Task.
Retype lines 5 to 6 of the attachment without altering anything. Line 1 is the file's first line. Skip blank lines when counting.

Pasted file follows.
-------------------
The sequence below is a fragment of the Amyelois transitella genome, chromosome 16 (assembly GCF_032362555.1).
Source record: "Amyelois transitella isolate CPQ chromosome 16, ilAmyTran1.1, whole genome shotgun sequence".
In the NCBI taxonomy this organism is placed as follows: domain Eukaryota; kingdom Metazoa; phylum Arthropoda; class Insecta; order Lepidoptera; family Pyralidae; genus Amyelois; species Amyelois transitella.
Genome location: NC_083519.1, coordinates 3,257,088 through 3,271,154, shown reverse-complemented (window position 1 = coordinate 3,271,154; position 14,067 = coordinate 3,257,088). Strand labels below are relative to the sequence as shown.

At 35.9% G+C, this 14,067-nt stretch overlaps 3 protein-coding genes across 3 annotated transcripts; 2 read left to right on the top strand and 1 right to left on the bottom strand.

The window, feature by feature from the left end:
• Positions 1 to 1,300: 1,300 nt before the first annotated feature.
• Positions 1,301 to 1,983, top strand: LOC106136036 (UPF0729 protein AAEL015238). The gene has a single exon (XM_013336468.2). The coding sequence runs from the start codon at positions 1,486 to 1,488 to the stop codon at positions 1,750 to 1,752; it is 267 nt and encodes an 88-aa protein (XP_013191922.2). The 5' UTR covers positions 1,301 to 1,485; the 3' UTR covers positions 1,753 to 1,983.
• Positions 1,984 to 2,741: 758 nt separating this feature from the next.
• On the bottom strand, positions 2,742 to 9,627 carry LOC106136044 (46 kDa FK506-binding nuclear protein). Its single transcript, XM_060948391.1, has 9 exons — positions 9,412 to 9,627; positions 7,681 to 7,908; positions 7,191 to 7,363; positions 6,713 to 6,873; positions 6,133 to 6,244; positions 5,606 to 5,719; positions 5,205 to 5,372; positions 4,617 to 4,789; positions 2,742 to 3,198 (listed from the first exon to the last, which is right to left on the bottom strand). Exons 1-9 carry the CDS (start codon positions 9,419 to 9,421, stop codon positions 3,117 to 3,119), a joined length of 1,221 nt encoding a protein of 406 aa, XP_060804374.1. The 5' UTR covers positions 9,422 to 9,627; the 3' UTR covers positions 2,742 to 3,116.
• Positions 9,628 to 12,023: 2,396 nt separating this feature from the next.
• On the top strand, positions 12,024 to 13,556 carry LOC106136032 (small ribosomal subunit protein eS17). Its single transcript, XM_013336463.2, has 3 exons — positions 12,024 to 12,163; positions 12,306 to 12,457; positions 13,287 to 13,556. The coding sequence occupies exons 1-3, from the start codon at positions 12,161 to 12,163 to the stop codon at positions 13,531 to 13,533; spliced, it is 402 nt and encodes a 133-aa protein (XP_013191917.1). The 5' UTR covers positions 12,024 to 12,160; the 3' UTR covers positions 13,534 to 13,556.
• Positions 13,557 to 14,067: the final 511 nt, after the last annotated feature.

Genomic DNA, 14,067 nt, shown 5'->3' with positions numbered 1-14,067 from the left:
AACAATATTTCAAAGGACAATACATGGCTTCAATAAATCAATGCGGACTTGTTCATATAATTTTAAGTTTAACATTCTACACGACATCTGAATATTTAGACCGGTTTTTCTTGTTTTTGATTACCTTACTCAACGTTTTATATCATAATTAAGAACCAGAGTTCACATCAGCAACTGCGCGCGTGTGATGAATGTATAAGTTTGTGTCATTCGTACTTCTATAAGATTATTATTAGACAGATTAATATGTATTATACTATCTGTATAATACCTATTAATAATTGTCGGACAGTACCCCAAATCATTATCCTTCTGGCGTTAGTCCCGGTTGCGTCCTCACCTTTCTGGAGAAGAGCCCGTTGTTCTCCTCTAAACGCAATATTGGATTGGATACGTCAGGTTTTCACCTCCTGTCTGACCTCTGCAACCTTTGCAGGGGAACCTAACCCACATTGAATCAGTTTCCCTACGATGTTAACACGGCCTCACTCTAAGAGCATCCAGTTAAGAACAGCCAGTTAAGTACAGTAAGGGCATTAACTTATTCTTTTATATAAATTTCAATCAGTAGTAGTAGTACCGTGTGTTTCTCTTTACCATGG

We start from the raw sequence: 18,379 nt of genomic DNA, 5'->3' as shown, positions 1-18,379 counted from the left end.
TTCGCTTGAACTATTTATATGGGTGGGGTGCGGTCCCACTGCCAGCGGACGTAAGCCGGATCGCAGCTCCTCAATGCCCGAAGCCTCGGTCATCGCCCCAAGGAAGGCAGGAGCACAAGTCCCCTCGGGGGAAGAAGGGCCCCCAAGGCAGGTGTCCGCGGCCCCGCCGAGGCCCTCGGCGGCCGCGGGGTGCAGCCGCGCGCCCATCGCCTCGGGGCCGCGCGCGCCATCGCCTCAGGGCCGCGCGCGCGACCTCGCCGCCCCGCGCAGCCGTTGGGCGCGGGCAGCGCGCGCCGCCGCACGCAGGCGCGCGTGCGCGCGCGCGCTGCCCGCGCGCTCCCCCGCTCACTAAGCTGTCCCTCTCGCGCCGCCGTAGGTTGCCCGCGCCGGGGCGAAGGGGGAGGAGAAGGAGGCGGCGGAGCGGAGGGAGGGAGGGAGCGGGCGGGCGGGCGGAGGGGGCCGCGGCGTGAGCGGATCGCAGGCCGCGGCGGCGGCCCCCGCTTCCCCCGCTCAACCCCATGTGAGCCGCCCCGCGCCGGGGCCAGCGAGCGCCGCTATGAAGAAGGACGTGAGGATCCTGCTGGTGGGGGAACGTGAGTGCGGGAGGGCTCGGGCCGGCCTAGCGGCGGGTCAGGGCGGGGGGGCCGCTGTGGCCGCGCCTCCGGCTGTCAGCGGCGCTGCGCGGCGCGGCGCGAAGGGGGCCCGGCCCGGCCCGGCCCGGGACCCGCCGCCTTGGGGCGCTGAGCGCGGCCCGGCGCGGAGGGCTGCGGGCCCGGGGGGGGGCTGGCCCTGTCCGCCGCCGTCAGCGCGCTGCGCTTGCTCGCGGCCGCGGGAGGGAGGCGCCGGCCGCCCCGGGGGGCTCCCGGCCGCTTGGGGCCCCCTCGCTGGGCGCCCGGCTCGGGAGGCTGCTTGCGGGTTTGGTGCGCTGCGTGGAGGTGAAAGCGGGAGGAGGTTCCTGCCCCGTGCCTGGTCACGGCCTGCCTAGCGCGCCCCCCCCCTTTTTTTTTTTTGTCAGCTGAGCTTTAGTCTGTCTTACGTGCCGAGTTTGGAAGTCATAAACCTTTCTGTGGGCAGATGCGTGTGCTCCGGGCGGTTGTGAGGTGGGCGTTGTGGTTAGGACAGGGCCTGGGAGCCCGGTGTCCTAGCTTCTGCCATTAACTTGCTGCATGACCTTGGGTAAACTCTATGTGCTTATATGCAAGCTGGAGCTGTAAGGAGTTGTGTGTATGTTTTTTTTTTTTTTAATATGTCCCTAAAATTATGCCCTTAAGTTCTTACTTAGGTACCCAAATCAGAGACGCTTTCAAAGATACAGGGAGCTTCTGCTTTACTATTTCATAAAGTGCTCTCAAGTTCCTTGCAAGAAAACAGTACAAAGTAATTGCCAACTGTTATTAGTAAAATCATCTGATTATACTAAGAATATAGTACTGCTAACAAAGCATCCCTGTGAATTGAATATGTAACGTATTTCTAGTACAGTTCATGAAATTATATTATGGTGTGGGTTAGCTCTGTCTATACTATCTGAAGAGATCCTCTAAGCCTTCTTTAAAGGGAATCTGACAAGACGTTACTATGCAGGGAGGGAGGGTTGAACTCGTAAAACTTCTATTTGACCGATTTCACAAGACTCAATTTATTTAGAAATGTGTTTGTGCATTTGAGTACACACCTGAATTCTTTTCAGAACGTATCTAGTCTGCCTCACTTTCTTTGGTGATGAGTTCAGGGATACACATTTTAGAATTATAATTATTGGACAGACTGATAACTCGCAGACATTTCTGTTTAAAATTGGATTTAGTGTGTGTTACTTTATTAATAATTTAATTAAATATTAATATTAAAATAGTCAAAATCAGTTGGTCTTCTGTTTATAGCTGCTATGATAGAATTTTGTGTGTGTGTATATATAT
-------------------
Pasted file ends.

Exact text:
At 35.9% G+C, this 14,067-nt stretch overlaps 3 protein-coding genes across 3 annotated transcripts; 2 read left to right on the top strand and 1 right to left on the bottom strand.

The window, feature by feature from the left end: